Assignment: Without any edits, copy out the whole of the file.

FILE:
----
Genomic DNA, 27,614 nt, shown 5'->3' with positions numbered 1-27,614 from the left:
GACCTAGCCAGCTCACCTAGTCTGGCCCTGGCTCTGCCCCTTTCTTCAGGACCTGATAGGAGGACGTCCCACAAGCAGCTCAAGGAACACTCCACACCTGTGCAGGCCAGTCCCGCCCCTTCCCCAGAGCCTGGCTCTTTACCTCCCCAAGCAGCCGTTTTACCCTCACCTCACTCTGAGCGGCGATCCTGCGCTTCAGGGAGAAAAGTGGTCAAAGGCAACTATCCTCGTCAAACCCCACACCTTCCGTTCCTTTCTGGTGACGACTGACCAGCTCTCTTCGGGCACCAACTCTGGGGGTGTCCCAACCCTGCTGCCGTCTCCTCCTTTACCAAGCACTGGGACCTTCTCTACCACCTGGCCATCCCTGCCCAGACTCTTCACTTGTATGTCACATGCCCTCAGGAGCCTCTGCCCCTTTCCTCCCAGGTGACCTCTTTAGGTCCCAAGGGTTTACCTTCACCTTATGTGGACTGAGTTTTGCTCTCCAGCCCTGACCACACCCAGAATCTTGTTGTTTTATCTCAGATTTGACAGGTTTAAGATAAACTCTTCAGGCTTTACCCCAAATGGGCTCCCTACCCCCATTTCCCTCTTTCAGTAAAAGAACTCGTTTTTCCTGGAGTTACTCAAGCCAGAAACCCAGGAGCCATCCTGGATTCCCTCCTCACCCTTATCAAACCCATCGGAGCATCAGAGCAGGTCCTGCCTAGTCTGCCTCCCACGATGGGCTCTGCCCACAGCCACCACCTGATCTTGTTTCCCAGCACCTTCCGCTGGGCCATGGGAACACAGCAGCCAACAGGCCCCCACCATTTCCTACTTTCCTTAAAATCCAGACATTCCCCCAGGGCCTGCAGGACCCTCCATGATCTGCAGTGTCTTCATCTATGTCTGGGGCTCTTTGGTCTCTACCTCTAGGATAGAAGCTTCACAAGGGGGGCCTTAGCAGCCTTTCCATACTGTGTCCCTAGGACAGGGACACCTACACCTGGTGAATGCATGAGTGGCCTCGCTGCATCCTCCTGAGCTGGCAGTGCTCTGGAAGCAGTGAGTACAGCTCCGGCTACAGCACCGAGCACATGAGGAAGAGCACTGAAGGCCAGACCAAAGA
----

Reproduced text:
Genomic DNA, 27,614 nt, shown 5'->3' with positions numbered 1-27,614 from the left:
GACCTAGCCAGCTCACCTAGTCTGGCCCTGGCTCTGCCCCTTTCTTCAGGACCTGATAGGAGGACGTCCCACAAGCAGCTCAAGGAACACTCCACACCTGTGCAGGCCAGTCCCGCCCCTTCCCCAGAGCCTGGCTCTTTACCTCCCCAAGCAGCCGTTTTACCCTCACCTCACTCTGAGCGGCGATCCTGCGCTTCAGGGAGAAAAGTGGTCAAAGGCAACTATCCTCGTCAAACCCCACACCTTCCGTTCCTTTCTGGTGACGACTGACCAGCTCTCTTCGGGCACCAACTCTGGGGGTGTCCCAACCCTGCTGCCGTCTCCTCCTTTACCAAGCACTGGGACCTTCTCTACCACCTGGCCATCCCTGCCCAGACTCTTCACTTGTATGTCACATGCCCTCAGGAGCCTCTGCCCCTTTCCTCCCAGGTGACCTCTTTAGGTCCCAAGGGTTTACCTTCACCTTATGTGGACTGAGTTTTGCTCTCCAGCCCTGACCACACCCAGAATCTTGTTGTTTTATCTCAGATTTGACAGGTTTAAGATAAACTCTTCAGGCTTTACCCCAAATGGGCTCCCTACCCCCATTTCCCTCTTTCAGTAAAAGAACTCGTTTTTCCTGGAGTTACTCAAGCCAGAAACCCAGGAGCCATCCTGGATTCCCTCCTCACCCTTATCAAACCCATCGGAGCATCAGAGCAGGTCCTGCCTAGTCTGCCTCCCACGATGGGCTCTGCCCACAGCCACCACCTGATCTTGTTTCCCAGCACCTTCCGCTGGGCCATGGGAACACAGCAGCCAACAGGCCCCCACCATTTCCTACTTTCCTTAAAATCCAGACATTCCCCCAGGGCCTGCAGGACCCTCCATGATCTGCAGTGTCTTCATCTATGTCTGGGGCTCTTTGGTCTCTACCTCTAGGATAGAAGCTTCACAAGGGGGGCCTTAGCAGCCTTTCCATACTGTGTCCCTAGGACAGGGACACCTACACCTGGTGAATGCATGAGTGGCCTCGCTGCATCCTCCTGAGCTGGCAGTGCTCTGGAAGCAGTGAGTACAGCTCCGGCTACAGCACCGAGCACATGAGGAAGAGCACTGAAGGCCAGACCAAAGA